The Motive Behind The Twitter and Facebook DDoS Attack

Earlier this week, a distributed denial-of-service ttack caused Twitter and Facebook to experience an extended period of downtime.  Both social media services are still dealing with traffic surges that were related to the DDoS attack.  With Twitter being down, it caused a Domino effect by causing other applications to no longer work such as TweetDeck and Tweetmeme.  Currently it seems like all systems are back online.

How and why did this event take place?  There is evidence that suggests that there was a political reason.  The attack was directly aimed at an account of a Georgian activist.  The intended victim of the DDoS attack was Twitter user Cyxymu.  Cyxymu uses Facebook and Twitter to push his political agenda.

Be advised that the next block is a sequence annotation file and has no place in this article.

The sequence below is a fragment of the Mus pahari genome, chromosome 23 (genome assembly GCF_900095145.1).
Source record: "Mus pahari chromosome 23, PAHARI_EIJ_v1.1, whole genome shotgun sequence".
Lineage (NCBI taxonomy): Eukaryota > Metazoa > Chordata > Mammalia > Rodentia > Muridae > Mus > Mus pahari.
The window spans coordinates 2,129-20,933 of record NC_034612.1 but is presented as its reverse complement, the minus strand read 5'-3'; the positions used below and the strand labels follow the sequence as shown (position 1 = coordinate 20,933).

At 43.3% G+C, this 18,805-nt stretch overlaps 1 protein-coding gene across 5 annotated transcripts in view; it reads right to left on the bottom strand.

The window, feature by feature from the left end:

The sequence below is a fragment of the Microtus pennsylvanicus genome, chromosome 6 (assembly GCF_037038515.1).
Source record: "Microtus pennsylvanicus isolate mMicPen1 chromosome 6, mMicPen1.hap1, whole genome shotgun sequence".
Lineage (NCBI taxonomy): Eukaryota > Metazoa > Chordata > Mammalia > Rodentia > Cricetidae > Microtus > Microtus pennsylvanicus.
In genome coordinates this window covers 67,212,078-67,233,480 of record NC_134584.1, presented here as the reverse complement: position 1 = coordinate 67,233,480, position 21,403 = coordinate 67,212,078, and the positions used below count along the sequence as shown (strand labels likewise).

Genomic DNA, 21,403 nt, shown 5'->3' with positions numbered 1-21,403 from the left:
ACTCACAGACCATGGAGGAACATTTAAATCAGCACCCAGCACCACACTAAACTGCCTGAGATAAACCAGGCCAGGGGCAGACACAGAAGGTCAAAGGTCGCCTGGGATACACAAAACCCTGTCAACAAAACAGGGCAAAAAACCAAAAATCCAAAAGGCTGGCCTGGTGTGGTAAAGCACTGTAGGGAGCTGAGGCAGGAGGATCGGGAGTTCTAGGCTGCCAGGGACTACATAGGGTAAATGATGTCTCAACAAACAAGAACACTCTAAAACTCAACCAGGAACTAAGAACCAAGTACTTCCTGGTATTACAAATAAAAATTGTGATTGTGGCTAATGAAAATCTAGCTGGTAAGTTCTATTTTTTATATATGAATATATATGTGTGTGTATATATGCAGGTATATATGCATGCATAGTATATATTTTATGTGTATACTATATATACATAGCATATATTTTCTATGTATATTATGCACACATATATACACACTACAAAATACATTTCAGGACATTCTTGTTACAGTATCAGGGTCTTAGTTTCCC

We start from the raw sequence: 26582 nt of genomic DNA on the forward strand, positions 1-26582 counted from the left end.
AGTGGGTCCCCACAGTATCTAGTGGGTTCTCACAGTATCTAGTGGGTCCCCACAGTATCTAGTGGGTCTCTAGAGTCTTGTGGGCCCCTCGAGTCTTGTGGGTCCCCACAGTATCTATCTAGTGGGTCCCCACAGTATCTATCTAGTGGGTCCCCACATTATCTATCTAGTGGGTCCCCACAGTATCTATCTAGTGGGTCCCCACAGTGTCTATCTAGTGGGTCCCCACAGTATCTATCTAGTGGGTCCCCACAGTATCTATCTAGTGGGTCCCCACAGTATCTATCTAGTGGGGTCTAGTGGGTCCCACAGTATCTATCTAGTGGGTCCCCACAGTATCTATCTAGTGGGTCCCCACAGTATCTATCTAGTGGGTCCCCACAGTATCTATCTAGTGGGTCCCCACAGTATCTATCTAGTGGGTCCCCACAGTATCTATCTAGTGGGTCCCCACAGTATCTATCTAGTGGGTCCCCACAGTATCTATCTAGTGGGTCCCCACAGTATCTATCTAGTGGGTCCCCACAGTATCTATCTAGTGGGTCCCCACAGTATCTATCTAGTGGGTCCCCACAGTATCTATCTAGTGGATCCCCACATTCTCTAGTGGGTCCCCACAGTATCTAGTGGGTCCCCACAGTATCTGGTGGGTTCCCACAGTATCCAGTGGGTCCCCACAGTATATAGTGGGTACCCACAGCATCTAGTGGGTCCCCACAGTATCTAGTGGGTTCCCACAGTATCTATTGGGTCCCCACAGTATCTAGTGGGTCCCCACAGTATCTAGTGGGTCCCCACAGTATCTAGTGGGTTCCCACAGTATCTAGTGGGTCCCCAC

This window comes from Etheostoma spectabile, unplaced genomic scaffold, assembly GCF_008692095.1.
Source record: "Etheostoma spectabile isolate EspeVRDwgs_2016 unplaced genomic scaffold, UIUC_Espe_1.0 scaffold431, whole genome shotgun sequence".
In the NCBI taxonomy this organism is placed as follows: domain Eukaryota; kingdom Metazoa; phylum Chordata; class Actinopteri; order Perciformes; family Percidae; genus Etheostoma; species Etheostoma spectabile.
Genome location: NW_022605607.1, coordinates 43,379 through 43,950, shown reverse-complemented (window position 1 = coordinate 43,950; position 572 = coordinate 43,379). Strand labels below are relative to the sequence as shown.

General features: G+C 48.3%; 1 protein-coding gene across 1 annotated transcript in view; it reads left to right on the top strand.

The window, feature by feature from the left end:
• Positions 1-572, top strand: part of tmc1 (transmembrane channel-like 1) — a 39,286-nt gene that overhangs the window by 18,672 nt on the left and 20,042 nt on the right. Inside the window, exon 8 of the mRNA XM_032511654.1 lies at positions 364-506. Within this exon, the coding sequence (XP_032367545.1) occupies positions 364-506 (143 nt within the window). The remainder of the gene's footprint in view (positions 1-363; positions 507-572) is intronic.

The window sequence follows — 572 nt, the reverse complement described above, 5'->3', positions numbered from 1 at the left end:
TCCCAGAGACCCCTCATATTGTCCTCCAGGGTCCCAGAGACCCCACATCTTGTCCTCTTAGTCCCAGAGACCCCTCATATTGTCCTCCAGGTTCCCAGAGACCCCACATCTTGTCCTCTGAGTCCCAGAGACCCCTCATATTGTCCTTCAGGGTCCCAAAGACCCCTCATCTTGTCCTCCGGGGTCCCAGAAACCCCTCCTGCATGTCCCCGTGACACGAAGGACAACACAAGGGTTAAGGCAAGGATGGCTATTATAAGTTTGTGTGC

To mitigate the risk of additional downtime, Twitter and Facebook had to isolate the source of the traffic surges and drop incoming data packets from that source.  The problem is that it is difficult to isolate the source because the incoming packets may be coming from hundreds or thousands of sources.

Regardless Twitter and Facebook acted upon the hack attack quickly.  Even though there was a tremendous amount of user frustration, the services quickly became available again.  Considering how much the media covered a couple of social media websites being down for 2 hours, it further proves how dependent we are on online social services.

This article was written by Amit Chowdhry. You can follow me at @amitchowdhry or on Google+ at

The Motive Behind The Twitter and Facebook DDoS Attack Comments

  1. Freelance Website Design says:

    I do not understand the point of DDoS-ing twitter and facebook due to one user. Another perfect example of the Streisand Effect.

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